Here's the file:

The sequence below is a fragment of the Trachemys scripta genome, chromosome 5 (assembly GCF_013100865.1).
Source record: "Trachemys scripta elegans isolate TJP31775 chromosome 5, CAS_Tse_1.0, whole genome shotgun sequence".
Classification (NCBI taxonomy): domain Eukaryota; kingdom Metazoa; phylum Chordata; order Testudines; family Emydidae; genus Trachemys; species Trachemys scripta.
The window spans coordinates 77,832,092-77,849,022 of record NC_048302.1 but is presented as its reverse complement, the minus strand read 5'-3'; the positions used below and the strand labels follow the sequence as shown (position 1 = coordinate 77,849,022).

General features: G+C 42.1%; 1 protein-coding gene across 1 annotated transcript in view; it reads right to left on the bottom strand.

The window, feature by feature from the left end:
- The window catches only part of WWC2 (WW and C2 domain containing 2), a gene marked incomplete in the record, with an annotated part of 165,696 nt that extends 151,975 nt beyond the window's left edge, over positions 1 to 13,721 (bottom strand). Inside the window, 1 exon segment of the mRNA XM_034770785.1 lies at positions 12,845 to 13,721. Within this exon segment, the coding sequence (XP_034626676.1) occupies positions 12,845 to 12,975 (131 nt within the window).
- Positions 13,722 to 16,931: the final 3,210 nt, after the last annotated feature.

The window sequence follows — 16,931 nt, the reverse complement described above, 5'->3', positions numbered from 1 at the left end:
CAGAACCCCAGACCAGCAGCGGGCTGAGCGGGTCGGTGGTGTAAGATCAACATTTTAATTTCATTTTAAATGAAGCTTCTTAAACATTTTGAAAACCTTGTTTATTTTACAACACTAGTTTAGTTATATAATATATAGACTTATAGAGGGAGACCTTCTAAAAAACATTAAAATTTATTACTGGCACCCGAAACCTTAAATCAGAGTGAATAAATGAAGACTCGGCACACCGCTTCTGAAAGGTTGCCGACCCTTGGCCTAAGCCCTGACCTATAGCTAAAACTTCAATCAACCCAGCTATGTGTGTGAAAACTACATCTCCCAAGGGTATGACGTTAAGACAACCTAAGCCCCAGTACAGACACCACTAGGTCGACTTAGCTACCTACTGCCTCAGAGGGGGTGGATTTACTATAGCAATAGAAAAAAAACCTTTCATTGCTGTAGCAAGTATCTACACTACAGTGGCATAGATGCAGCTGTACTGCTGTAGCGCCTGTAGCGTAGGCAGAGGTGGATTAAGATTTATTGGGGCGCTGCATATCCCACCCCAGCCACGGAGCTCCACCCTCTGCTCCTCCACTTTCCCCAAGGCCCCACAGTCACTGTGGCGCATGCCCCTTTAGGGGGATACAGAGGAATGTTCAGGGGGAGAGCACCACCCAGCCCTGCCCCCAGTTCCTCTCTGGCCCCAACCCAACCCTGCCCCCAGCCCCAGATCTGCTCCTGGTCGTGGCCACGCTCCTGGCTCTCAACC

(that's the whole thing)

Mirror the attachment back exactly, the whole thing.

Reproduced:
The sequence below is a fragment of the Trachemys scripta genome, chromosome 5 (assembly GCF_013100865.1).
Source record: "Trachemys scripta elegans isolate TJP31775 chromosome 5, CAS_Tse_1.0, whole genome shotgun sequence".
Classification (NCBI taxonomy): domain Eukaryota; kingdom Metazoa; phylum Chordata; order Testudines; family Emydidae; genus Trachemys; species Trachemys scripta.
The window spans coordinates 77,832,092-77,849,022 of record NC_048302.1 but is presented as its reverse complement, the minus strand read 5'-3'; the positions used below and the strand labels follow the sequence as shown (position 1 = coordinate 77,849,022).

General features: G+C 42.1%; 1 protein-coding gene across 1 annotated transcript in view; it reads right to left on the bottom strand.

The window, feature by feature from the left end:
- The window catches only part of WWC2 (WW and C2 domain containing 2), a gene marked incomplete in the record, with an annotated part of 165,696 nt that extends 151,975 nt beyond the window's left edge, over positions 1 to 13,721 (bottom strand). Inside the window, 1 exon segment of the mRNA XM_034770785.1 lies at positions 12,845 to 13,721. Within this exon segment, the coding sequence (XP_034626676.1) occupies positions 12,845 to 12,975 (131 nt within the window).
- Positions 13,722 to 16,931: the final 3,210 nt, after the last annotated feature.

The window sequence follows — 16,931 nt, the reverse complement described above, 5'->3', positions numbered from 1 at the left end:
CAGAACCCCAGACCAGCAGCGGGCTGAGCGGGTCGGTGGTGTAAGATCAACATTTTAATTTCATTTTAAATGAAGCTTCTTAAACATTTTGAAAACCTTGTTTATTTTACAACACTAGTTTAGTTATATAATATATAGACTTATAGAGGGAGACCTTCTAAAAAACATTAAAATTTATTACTGGCACCCGAAACCTTAAATCAGAGTGAATAAATGAAGACTCGGCACACCGCTTCTGAAAGGTTGCCGACCCTTGGCCTAAGCCCTGACCTATAGCTAAAACTTCAATCAACCCAGCTATGTGTGTGAAAACTACATCTCCCAAGGGTATGACGTTAAGACAACCTAAGCCCCAGTACAGACACCACTAGGTCGACTTAGCTACCTACTGCCTCAGAGGGGGTGGATTTACTATAGCAATAGAAAAAAAACCTTTCATTGCTGTAGCAAGTATCTACACTACAGTGGCATAGATGCAGCTGTACTGCTGTAGCGCCTGTAGCGTAGGCAGAGGTGGATTAAGATTTATTGGGGCGCTGCATATCCCACCCCAGCCACGGAGCTCCACCCTCTGCTCCTCCACTTTCCCCAAGGCCCCACAGTCACTGTGGCGCATGCCCCTTTAGGGGGATACAGAGGAATGTTCAGGGGGAGAGCACCACCCAGCCCTGCCCCCAGTTCCTCTCTGGCCCCAACCCAACCCTGCCCCCAGCCCCAGATCTGCTCCTGGTCGTGGCCACGCTCCTGGCTCTCAACC